Abstract Nonsense

Crushing one theorem at a time

Third Ring Isomorphism Theorem


Point of Post: In this post we prove the third ring isomorphism theorem which takes the form \left(R/\mathfrak{b}\right)/\left(\mathfrak{a}/\mathfrak{b}\right)\cong R/\mathfrak{a}.

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Motivation

Similar to the second ring isomorphism theorem the third isomorphism theorem has an almost immediate proof from the first ring isomorphism theorem (which, of course, both really should harken back to the proofs of the first and second group isomorphism theorems since the ring isomorphism theorems are generalizations (for abelian groups at least) if we define the trivial product on G given by ab=0 for all a,b\in G). Thus, just like the second ring isomorphism theorem the real meat of the theorem, the real thing that need be considered is precisely how the question “is (R/\mathfrak{a})/(\mathfrak{a}/\mathfrak{b})\cong R/\mathfrak{b}?’ naturally comes up in our study of rings. So, suppose for a second that we have some ring R and two R-ideals \mathfrak{a} and \mathfrak{b} with \mathfrak{a}\supseteq\mathfrak{b}. We first note that \mathfrak{a}/\mathfrak{b}=\left\{a+\mathfrak{b}:a\in\mathfrak{a}\right\}\subseteq \left\{r+\mathfrak{b}:r\in R\right\}=R/\mathfrak{b} and moreover that \mathfrak{a}/\mathfrak{b} is an ideal of R/\mathfrak{b} since it’s the image of \mathfrak{a} under the canonical projection \pi:R\twoheadrightarrow R/\mathfrak{b} and we know that ideals are preserved under epimorphisms. So, it makes sense to consider the quotient ring \left(R/\mathfrak{b}\right)/(\mathfrak{a}/\mathfrak{b}). That said, the elements of this quotient ring are, for lack of a better word, horrific. I mean, the general element looks like \left(r+\mathfrak{b}\right)+\mathfrak{a}/\mathfrak{b}. A wish would be that there was some nice way to describe this ‘double quotient ring’ as something nicer, something less unwieldy. The third ring isomorphism theorem grants us this wish by telling us that the \mathfrak{b}‘s “cancel” in the sense that (R/\mathfrak{b})/(\mathfrak{a}/\mathfrak{b})\cong R/\mathfrak{a}. To see the intuition of this theorem let’s look at the case when R=\mathbb{Z}. We have by previous comment that the ideals of \mathbb{Z} are all of the form n\mathbb{Z} for some n\in\mathbb{N}\cup\{0\}. So, suppose we had two \mathbb{Z}-ideals, say n\mathbb{Z} and m\mathbb{Z}. We note that evidently n\mathbb{Z}\supseteq m\mathbb{Z} if and only if n\mid m.We then note that what n\mathbb{Z}/m\mathbb{Z} ‘looks like’ (by definition)  the set \left\{\cdots,-n+\mathbb{Z}/m\mathbb{Z},0+\mathbb{Z}/m\mathbb{Z},n+\mathbb{Z}/m\mathbb{Z},\cdots\right\}. So, now let’s list the elements of \left(\mathbb{Z}/m\mathbb{Z}\right)/\left(n\mathbb{Z}/m\mathbb{Z}\right). They look like:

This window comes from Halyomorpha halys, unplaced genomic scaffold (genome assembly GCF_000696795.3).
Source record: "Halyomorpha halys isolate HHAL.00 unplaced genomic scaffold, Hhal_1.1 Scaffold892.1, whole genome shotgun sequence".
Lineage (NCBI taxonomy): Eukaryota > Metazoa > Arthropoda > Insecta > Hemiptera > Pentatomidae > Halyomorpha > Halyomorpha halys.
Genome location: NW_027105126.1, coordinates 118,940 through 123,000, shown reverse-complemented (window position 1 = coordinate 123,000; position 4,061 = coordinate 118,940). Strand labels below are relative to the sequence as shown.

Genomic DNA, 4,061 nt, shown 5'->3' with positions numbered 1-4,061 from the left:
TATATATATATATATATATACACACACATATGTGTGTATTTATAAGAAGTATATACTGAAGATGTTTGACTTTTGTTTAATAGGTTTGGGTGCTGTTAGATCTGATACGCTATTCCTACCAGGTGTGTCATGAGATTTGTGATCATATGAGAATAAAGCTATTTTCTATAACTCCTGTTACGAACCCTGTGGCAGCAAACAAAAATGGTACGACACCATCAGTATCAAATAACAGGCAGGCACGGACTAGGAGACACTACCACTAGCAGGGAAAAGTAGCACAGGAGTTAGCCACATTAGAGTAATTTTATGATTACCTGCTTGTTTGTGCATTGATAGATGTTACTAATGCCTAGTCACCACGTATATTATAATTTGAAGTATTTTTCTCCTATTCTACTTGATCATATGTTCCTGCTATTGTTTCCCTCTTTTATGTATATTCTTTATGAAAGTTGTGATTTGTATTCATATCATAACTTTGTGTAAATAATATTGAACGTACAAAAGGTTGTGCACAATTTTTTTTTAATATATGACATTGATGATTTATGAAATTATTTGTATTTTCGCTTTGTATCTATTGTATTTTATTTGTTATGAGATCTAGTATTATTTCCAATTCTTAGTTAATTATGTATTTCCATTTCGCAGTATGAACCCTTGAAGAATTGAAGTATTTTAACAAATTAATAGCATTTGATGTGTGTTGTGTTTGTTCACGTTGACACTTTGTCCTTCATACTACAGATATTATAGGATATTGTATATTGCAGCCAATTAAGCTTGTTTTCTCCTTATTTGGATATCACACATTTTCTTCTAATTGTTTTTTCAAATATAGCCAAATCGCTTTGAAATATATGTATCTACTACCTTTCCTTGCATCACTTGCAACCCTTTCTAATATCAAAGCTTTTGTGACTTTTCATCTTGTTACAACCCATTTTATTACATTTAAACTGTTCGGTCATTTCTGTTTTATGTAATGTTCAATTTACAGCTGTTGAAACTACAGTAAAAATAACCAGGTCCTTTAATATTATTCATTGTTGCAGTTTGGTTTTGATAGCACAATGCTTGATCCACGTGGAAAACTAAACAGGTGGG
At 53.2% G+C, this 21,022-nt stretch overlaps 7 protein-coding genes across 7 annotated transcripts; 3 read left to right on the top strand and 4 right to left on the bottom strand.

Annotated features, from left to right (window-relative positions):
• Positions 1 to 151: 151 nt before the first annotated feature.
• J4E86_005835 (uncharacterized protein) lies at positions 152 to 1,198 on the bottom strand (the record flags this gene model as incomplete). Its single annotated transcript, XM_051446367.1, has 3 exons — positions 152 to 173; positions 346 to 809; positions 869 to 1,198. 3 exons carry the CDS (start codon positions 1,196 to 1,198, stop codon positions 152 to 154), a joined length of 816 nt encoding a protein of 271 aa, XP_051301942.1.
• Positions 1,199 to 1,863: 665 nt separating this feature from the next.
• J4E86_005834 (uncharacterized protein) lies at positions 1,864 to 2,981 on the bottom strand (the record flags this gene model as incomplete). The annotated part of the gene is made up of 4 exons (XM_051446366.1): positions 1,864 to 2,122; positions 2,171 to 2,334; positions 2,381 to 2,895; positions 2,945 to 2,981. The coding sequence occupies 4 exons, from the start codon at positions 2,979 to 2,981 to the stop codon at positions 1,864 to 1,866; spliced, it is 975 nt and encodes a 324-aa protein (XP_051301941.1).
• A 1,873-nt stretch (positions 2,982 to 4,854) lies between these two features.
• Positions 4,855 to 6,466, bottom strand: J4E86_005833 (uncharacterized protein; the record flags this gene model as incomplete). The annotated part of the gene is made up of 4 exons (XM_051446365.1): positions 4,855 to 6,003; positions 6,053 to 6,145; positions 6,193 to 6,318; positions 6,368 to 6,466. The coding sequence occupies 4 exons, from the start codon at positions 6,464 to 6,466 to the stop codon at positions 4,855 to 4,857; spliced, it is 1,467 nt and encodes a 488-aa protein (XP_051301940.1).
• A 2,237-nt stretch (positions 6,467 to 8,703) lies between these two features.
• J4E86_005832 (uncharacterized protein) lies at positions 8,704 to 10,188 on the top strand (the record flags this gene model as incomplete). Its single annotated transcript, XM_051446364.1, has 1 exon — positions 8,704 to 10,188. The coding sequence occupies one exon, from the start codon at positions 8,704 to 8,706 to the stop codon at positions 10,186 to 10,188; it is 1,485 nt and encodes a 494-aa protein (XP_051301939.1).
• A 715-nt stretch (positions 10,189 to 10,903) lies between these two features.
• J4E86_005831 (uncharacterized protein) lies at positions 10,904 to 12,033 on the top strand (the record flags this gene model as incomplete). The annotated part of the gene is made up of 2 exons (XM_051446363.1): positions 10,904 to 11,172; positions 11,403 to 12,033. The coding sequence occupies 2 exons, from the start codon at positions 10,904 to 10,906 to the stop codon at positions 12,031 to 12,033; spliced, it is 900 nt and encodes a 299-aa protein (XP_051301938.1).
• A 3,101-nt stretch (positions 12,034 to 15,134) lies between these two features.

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\left(0+\mathbb{Z}/m\mathbb{Z}\right)+n\mathbb{Z}/m\mathbb{Z},\;\left(1+\mathbb{Z}/m\mathbb{Z}\right)+n\mathbb{Z}/m\mathbb{Z},\;\cdots\;\left(m-1+\mathbb{Z}/m\mathbb{Z}\right)+n\mathbb{Z}/m\mathbb{Z}

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We note then that the first n of these are distinct since

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\left(k+\mathbb{Z}/m\mathbb{Z}\right)-\left(\ell+\mathbb{Z}/m\mathbb{Z}\right)=\left(\ell-k\right)+\mathbb{Z}/m\mathbb{Z}\notin n\mathbb{Z}/m\mathbb{Z}

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if \ell,k\in\{0,\cdots,n-1\}. That said, for elements beyond the first n listed we see the elements are of the form \left(jn+\ell+\mathbb{Z}/m\mathbb{Z}\right)+n\mathbb{Z}/m\mathbb{Z} for \ell\in\{0,\cdots,n-1\} in which case it is equal to \left(\ell+\mathbb{Z}/m\mathbb{Z}\right)+n\mathbb{Z}/m\mathbb{Z} since \left(jn+\ell\right)+\mathbb{Z} /m\mathbb{Z}-\left(\ell+\mathbb{Z}/m\mathbb{Z}\right)=jn+\mathbb{Z}\in n\mathbb{Z}/m\mathbb{Z}. In particular we see that \left(x+\mathbb{Z}/m\mathbb{Z}\right)+n\mathbb{Z}/m\mathbb{Z}=\left(\left(x\text{ mod }n\right)+\mathbb{Z}/m\mathbb{Z}\right)+n\mathbb{Z}/m\mathbb{Z}. Thus, from this we are able to conclude that as a set \left(\mathbb{Z}/m\mathbb{Z}\right)/\left(n\mathbb{Z}/m\mathbb{Z}\right)=\left\{\left(k+\mathbb{Z}/m\right)+n\mathbb{Z}/m\mathbb{Z}:k=0,\cdots,n-1\right\}.Moreover, it’s easy to extract from this that for k\in\{0,\cdots,n-1\} we have that

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\begin{aligned}\left(\left(x+\mathbb{Z}/m\mathbb{Z}\right)+n\mathbb{Z}/m\mathbb{Z}\right)\left(\left(y+\mathbb{Z}/m\mathbb{Z}\right)+n\mathbb{Z}/m\mathbb{Z}\right) &= \left(\left(x+\mathbb{Z}/m\mathbb{Z}\right)\left(y+\mathbb{Z}/m\mathbb{Z}\right)\right)+n\mathbb{Z}/m\mathbb{Z}\\ &= \left(xy+\mathbb{Z}/m\mathbb{Z}\right)+n\mathbb{Z}/m\mathbb{Z}\\ &= \left(\left(xy\text{ mod }n\right)+\mathbb{Z}/m\mathbb{Z}\right)+n\mathbb{Z}/m\mathbb{Z}\end{aligned}